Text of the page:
What Is Off-The-Run Treasury Yield Curve?
An off-the-run Treasury yield curve is the U.S. Treasury yield curve derived from the maturities, prices, and yields of Treasury bills or notes which are not part of the most recently-issued Treasury securities. Because they are not part of the most recently-issued treasuries, they are called off-the-run treasuries.
A yield curve is important because it actually determines a benchmark for pricing bonds.
Understanding Off-The-Run Treasury Yield Curve
Off-the-run Treasuries refer to U.S. government bonds of a given maturity, which are not the most recently issued. A government bond is a debt security issued to support government spending. Federal government bonds in the United States include savings bonds, Treasury bonds (T-bonds), and Treasury inflation-protected securities (TIPS).
Off-the-run treasuries can be useful to construct a yield curve when there is a problem, or distortion, with the yield curve as represented by on-the-run treasuries.
On-the-run treasuries are the most actively traded Treasury securities. They are estimated to account for more than half of daily trading volumes. However, they still actually make up less than five percent of outstanding marketable Treasury securities. The rest of the Treasury debt is known as off-the-run Treasuries.
The difference between the amount of on-the-run and off-the-run securities can also influence the pricing between the two securities.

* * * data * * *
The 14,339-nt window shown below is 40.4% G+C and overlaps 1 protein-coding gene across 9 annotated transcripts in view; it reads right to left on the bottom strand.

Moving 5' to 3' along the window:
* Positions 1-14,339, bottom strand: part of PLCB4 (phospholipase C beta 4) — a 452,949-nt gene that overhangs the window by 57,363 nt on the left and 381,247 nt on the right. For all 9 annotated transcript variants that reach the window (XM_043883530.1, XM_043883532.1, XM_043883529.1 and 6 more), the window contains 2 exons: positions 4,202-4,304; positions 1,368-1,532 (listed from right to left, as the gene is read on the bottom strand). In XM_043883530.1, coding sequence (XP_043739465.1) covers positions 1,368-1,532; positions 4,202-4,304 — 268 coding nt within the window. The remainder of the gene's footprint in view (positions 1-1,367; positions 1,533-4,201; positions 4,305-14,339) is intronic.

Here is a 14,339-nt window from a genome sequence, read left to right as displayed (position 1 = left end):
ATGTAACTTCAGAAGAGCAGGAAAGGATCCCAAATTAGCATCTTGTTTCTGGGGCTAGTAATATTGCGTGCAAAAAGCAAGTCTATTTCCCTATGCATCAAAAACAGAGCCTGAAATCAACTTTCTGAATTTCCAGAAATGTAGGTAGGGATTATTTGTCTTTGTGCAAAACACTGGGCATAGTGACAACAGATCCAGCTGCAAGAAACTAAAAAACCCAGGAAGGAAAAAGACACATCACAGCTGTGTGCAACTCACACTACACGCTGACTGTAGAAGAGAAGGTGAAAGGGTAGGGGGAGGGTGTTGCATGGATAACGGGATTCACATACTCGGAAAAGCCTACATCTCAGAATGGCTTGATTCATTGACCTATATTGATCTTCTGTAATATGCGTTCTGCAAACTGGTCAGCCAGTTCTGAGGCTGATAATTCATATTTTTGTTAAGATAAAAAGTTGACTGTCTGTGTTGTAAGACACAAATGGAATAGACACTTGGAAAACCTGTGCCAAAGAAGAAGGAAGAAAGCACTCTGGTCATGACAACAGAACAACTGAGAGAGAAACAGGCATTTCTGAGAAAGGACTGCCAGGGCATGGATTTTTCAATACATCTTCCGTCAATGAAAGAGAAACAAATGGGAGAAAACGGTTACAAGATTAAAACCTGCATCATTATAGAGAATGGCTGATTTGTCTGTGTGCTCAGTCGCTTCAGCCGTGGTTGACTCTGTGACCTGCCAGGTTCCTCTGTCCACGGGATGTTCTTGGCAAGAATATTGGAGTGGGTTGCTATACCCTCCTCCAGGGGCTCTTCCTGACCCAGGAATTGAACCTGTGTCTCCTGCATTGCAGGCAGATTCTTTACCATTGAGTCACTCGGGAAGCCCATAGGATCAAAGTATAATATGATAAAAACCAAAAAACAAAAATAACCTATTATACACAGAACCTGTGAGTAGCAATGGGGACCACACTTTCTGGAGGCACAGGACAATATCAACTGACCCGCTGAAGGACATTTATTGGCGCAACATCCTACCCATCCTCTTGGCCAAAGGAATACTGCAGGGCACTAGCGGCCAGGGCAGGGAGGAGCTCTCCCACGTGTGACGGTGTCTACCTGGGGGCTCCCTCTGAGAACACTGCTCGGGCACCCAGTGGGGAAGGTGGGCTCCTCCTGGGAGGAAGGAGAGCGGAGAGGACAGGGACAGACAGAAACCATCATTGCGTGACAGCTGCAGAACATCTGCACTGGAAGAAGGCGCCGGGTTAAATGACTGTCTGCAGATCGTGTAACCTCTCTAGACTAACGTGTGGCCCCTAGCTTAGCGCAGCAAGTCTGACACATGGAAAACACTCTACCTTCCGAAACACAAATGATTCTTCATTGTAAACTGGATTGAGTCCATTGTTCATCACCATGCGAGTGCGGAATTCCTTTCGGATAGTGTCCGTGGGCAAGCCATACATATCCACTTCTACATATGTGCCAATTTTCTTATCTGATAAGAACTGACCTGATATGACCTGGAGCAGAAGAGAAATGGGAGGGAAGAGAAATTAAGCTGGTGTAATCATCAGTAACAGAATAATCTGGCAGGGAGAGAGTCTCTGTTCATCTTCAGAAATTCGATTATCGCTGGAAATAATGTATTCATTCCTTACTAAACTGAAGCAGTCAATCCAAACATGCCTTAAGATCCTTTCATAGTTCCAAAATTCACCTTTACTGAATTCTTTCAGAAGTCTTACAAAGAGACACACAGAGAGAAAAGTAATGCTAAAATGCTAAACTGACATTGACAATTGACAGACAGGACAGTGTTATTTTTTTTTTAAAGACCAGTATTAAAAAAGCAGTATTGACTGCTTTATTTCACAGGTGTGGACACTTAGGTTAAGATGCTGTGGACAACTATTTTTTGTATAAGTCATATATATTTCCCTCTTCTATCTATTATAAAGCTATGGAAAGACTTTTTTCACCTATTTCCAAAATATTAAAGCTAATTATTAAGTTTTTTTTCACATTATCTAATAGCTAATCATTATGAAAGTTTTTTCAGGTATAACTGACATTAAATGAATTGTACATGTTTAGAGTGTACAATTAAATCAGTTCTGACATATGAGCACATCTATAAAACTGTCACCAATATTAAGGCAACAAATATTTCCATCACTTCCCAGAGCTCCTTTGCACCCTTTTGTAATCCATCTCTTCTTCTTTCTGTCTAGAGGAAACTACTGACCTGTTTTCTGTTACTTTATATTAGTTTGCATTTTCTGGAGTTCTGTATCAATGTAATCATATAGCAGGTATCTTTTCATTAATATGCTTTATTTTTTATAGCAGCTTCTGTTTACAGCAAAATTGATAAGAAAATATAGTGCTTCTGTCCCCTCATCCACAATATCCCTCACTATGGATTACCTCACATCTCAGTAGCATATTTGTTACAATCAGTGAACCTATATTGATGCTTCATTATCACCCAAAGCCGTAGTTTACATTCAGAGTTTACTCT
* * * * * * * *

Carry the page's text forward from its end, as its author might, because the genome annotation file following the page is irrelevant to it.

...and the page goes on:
An Example of the Off-The-Run Treasury Yield Curve
The on-the-run treasury yield curve is the primary benchmark used for pricing fixed-income securities. However, fixed-income analytics, run by investors and traders, use a basis of the off-the-run Treasury yield curve. These investors believe the on-the-run treasury yield curve has price distortions caused by current market demand for the on-the-run bonds.
To picture how the off-the-run Treasury yield curve works, think of a timeline when the U.S. Treasury issues bonds. When 10-year bonds are first issued in January of a year, those bonds are considered “on-the-run” Treasuries. This status is because they are most relevant or the latest edition. But, later during the year, if the U.S. Treasury should release a new batch of 10-year bonds, the new batch becomes the on the run issue, and the January batch becomes the off-the-run Treasuries. The yield curve is then calculated using only the Treasuries that are off-the-run.